Saying the operation of a post-rehab facility next door violates zoning regulations, devalues area properties and brings unwanted density, noise and traffic, a neighbor of the “sober house” running out of a northwestern New Canaan home last week filed a lawsuit seeking to halt its operation.
The use of an 8,000-square-foot home on West Road as a non-medical facility for men has and, “if not restrained, will continue to create a danger to the public health, safety and/or welfare,” according to a complaint filed Friday in state Superior Court in Stamford on behalf of Thom Harrow.
Unless it’s stopped, the sober house “will continue to unreasonably interfere with the peaceful use, occupancy and enjoyment by the plaintiff of the Harrow property and other neighboring residents of the town of New Canaan from the peaceful use, occupancy and enjoyment of their properties,” according to the lawsuit, filed by attorney Linda Pesce Laske of Bridgeport-based Green & Gross PC.
The Feb. 10 filing includes an application for temporary injunction and order to show cause.
Naming as defendants the owner of the 4.33-acre property next door as well as the company that’s operating the sober home on it, The Lighthouse, and its two founders, the complaint said the facility “shall continue to create and constitutes a nuisance that will cause the plaintiff irreparable injury.”
Asked about the lawsuit, one of The Lighthouse’s founders, Tony Kiniry, said that he looked forward to working with the town to address community concerns and to agree on guidelines promoting safety and health.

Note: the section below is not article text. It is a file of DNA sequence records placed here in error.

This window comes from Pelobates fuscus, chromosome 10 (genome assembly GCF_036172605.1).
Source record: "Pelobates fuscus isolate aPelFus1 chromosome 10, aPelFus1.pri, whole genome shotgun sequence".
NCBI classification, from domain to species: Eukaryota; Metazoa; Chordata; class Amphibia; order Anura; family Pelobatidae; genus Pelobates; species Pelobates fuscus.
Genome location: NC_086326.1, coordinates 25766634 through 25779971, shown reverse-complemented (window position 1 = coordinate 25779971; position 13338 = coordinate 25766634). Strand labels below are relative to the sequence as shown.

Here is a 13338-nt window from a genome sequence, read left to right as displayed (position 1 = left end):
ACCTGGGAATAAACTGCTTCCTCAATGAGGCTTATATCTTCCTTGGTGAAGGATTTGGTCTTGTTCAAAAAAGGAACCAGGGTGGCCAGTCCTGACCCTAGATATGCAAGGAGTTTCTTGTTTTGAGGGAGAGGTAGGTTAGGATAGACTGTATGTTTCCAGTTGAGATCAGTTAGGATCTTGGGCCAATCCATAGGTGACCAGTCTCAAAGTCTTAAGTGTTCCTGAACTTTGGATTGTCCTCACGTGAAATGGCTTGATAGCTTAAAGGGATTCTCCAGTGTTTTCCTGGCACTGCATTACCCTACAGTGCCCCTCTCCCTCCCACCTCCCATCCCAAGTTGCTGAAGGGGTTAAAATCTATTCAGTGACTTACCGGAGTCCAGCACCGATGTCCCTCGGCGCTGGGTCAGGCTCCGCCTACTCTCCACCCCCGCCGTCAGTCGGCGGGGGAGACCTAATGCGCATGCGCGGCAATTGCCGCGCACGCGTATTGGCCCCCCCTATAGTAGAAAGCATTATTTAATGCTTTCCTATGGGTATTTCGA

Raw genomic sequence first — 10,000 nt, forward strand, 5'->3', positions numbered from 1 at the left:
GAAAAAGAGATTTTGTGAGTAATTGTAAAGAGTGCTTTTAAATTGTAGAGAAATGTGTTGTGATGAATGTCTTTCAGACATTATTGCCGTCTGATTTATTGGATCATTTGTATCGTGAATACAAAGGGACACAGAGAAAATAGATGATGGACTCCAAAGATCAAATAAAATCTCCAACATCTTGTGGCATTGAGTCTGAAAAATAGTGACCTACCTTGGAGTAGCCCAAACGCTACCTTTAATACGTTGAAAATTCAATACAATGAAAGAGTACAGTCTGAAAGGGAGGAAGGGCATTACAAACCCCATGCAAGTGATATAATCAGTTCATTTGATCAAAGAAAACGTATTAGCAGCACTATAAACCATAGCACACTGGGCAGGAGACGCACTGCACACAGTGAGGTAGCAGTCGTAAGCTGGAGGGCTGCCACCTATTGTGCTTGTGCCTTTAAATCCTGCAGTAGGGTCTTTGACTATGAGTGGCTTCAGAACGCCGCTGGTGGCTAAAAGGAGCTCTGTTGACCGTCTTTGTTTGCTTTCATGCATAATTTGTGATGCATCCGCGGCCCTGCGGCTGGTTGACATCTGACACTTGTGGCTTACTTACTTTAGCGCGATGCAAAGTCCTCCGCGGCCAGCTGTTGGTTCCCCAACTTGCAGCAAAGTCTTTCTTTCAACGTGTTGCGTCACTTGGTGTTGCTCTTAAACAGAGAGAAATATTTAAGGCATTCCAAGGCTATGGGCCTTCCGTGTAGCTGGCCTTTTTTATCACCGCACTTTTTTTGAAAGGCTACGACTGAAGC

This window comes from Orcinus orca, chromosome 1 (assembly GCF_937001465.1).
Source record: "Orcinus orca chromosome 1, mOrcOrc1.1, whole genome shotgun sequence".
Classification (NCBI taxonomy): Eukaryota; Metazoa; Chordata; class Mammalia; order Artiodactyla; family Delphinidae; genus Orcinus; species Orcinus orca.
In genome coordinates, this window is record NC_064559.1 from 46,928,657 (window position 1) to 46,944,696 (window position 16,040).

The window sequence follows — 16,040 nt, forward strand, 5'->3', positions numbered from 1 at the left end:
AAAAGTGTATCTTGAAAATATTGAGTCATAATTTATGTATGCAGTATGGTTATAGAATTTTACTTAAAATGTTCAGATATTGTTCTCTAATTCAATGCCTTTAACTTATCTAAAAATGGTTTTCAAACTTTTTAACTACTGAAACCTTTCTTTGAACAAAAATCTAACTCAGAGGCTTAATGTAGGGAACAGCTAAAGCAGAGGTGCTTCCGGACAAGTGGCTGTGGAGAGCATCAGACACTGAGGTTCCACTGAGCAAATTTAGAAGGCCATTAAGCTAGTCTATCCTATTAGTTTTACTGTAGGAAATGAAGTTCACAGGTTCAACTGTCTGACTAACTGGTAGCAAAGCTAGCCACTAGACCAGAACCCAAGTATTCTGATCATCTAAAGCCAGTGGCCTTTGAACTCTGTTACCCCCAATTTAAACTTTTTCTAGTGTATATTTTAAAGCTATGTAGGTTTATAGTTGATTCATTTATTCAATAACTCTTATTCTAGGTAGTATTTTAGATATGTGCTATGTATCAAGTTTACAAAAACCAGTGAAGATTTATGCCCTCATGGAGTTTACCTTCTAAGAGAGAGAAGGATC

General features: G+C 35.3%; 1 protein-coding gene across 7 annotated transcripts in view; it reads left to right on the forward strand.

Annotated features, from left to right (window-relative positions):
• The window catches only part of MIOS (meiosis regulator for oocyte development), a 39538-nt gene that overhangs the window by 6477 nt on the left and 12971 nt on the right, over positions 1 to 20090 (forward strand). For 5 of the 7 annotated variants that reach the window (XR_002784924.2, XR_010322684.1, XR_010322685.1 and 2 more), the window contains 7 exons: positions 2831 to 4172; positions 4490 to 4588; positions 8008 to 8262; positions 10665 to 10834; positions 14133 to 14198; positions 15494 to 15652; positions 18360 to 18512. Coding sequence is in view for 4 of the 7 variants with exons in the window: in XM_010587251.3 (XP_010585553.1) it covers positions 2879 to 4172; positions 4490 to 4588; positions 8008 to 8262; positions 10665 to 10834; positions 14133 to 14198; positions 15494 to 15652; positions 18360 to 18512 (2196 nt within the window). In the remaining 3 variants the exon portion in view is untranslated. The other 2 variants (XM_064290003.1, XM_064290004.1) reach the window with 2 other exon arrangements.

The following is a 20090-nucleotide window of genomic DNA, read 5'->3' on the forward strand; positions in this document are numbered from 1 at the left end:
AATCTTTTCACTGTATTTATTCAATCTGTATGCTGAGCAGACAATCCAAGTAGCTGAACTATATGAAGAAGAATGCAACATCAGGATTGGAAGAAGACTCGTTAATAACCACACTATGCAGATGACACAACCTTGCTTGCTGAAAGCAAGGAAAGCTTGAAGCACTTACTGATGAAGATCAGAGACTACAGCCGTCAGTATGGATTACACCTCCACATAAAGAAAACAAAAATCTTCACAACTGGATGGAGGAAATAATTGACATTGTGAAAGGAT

“We have consistently made ourselves available to address concerns raised by our neighbors,” Kiniry said. “We are grateful to many who have accepted or availably and those that have both welcomed and encouraged us. Mr. Harrow and his group have repeatedly refused to avail themselves of our offer to communicate. This most recent legal filing makes it abundantly clear that they never intended to make a good faith effort to come to a resolution. We are disappointed he has chosen this course of action.”
The filing of the lawsuit comes even before New Canaan’s Zoning Board of Appeals hears Harrow’s appeal of the town’s finding that the sober house is an allowed as-of-right use of the West Road home.
On the advice of the town attorney, the town planner responded to inquiries from some neighbors that no special or health permit is required in order to operate a sober home at 909 West Road.
In the complaint, Laske argues that because more than six people will reside in the sober house—a deduction based, in part, on The Lighthouse’s own promotional materials—the home is not to be treated, under state law, as other single-family residences are.
After asserting that the sober house use violates local regulations, the complaint seeks to render baseless the town planner’s finding: “The New Canaan Town Planner lacks the power or authority under the Connecticut General Statutes and the Zoning Regulations to permit uses of land that do not conform to all standards required by the Zoning Regulations.”
State legislators in the session now underway have proposed new bills that, if passed, would require sober houses to register as businesses in their municipality and for new such facilities to obtain certification from local health authorities, among other measures.
In addition to The Lighthouse and Kiniry, the defendants named in Harrow’s lawsuit are Anne-Lie Sparks and Trey Laird.